Water Conservation – How Climate Change is Putting Seattle’s Water Supply at Risk

7 Water Conservation Tips to Try at Home

Seattle’s water plan has been called visionary, was estimated to be sound for at least 45 more years, and was predicted to be climate change-resilient, yet the latest round of droughts has left many at Seattle Public Utilities (SPU) predicting potential shortfalls. Here are 7 water conservation tips and how you can help.

New calculations run by SPU reveal that the water supply anticipated to be plentiful for nearly half a century will likely fall short. SPU now expects that the next 35 years may see a decline by as much as 50% in the water available for consumption by Seattle residents and businesses.

And by 2100, estimates anticipate a drop of 75% of the water reserves if all factors remain unchanged and climate change events occur as predicted. The SPU plan to utilize the Chester Morse and Tolt River reservoirs was intended to combat climate change, but may fall short.

SPU has occasionally called for residents to cut back on water usage by as much as 10% to prevent shortages. While the climate modeling that predicted these shortfalls is not set in stone and is strictly an estimate, conservation is never a bad idea.

Check out these seven tips to painlessly conserve water and protect Seattle’s water reservoirs…

#1 Choose showers over baths

We all know that baths take up more water than efficient showers, but if you must have a hot soak, plug the drain right away and then adjust by turning up the hot taps rather than allowing cold water to spill down the drain. Also in the bathroom, turn the water off while you’re brushing your teeth or washing your face. Low-flow showerheads can help and if you’re really gung-ho, put a bucket in the shower with you to capture water that can be used to water plants indoors and out.

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#2 Wash only full loads of dishes and clothing

It can be tempting to run a small load of dishes or clothing so you don’t face dirties piling up, but this is not efficient. Scrape your dishes and use scraps for composting where you can rather than rinsing dishes and let your dishwasher do the work (newer dishwashers are marvelous at cleaning messes). Save laundry for full loads. Rewear jeans and reuse towels – save laundering for things that are smelly and dirty. Hang up your clothes after work and school to get more than one wear between laundering.

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#3 Choose drought-tolerant landscaping

Some flowers and hedges are more water-needy than others. Ask at your local nursery which plants are a good fit for the Pacific Northwest climate and group plants by water and sun requirements to conserve resources. Many drought resistant plants can live on rainfall alone. Composting and mulching can also cut back on the need for water since they absorb and hold onto water and prevent drying. Click here for a Seattle.gov guide to choosing the right plants for your yard.

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#4 Collect rainwater

Collecting rainwater is a preferable method for watering plants and doing outdoor water tasks. A rain barrel is a low-cost investment that can provide water for rinsing your car, watering plants and trees, and more. Grass and plants thrive from rainwater more so than they do from tap water and can reduce erosion. Rainwater can also be a great option for washing pets and other outdoor uses. Some rainwater enthusiasts swear by captured precipitation for washing their hair for soft and shiny hair.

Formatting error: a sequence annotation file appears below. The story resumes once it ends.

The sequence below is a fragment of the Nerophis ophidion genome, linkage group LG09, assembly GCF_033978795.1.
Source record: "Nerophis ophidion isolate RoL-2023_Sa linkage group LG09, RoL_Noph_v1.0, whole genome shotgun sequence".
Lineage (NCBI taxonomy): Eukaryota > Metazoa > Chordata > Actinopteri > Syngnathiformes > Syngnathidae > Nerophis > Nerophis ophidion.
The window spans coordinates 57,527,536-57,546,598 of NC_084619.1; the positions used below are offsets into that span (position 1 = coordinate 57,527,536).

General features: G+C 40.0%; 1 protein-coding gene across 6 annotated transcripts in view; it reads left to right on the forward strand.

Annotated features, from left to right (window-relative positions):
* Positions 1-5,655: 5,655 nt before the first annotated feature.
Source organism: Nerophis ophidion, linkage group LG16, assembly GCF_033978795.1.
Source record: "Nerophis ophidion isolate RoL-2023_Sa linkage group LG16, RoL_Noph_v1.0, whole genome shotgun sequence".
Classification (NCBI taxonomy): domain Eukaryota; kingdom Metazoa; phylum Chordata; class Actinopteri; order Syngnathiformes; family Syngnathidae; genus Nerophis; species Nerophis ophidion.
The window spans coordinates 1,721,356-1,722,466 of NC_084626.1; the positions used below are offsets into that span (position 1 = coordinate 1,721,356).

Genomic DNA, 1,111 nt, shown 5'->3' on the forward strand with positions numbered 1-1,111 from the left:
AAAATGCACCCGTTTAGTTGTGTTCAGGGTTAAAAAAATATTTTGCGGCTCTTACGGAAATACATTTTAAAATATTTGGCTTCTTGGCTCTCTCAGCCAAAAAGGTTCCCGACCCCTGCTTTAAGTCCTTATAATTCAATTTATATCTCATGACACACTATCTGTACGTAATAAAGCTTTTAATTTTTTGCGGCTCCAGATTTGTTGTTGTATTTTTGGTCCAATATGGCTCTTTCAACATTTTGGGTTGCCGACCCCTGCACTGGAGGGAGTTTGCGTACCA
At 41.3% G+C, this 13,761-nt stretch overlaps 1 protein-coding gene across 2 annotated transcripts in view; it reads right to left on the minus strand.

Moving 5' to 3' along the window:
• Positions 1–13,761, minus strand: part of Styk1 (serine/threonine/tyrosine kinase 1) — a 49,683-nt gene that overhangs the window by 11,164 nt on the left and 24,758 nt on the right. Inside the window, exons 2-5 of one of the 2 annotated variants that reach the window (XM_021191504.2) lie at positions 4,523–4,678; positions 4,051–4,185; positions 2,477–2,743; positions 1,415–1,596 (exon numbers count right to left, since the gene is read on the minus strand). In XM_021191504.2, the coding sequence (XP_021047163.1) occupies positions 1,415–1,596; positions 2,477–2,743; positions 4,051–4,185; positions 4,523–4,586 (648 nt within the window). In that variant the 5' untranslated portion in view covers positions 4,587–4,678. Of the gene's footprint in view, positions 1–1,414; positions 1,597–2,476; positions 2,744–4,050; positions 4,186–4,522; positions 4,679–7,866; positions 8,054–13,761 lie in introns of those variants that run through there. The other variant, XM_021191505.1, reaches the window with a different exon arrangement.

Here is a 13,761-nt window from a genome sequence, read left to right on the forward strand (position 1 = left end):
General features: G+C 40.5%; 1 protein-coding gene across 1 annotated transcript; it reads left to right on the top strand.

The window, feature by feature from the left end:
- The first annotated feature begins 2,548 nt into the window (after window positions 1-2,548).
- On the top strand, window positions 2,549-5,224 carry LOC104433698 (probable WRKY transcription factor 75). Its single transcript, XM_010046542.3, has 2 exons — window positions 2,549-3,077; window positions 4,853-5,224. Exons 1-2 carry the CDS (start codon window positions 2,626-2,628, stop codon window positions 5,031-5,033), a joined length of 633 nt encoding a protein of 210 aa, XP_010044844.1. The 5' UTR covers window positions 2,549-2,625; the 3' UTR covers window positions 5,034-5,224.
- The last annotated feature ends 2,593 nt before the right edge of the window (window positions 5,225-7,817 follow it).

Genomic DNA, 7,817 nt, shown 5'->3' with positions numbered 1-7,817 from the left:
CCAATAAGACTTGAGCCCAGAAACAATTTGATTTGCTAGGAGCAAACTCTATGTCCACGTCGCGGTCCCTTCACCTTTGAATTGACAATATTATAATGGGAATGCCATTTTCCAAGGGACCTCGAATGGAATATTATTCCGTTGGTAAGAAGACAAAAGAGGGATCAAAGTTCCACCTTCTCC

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#5 Cut down on grassy patches

The larger the grassy parts of your yard, the greater the need for water. Consider redoing your landscaping with less grass and more elements that don’t need watering. Gravel patches, decorative mulch areas, and increasing your deck or patio are all great ways to cut back on grass. The EPA says 30-60% of urban fresh water goes to keeping grass green. Another plus of cutting back on grass is that you’ll spend less time and money on lawn maintenance – and you’ll have less mower noise.

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#6 Think before you turn on a tap

There are myriad other ways that you can save water (and money on your water bill). Defrost food in the refrigerator rather than in water – plus this is less likely to grow bacteria. Don’t rinse driveways and sidewalks with a hose – use a blower instead. Get drinking water from your fridge dispenser or keep a chilled jug in the fridge rather than letting the tap run until it gets cold. Plus, teach your kids water smarts from the get-go.

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#7 Check for leaks and don’t ignore warning signs of water line problems

You may be wasting water and don’t realize the impact if you have a running toilet, dripping pipe, or leaky faucet. Check periodically for soft spots in your lawn that can indicate a pipe leak. Look for mold in your house or basement that can indicate water leaking in unseen areas. Check your crawl space occasionally to ensure pipes are in good order. Check your pipes after a freeze to make sure you didn’t end up with a burst pipe that can run up your bill and waste water.

 

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If you have a suspected leak, damaged water line, or drainage problem, don’t ignore the warning signs – call Complete Trenchless today. Our trenchless solutions for residential and commercial water, sewer and drain repair and replacement ensures a faster, more affordable repair with minimized disruption to your landscaping.

Call 206.259.0415 to reach Complete Trenchless in Seattle.

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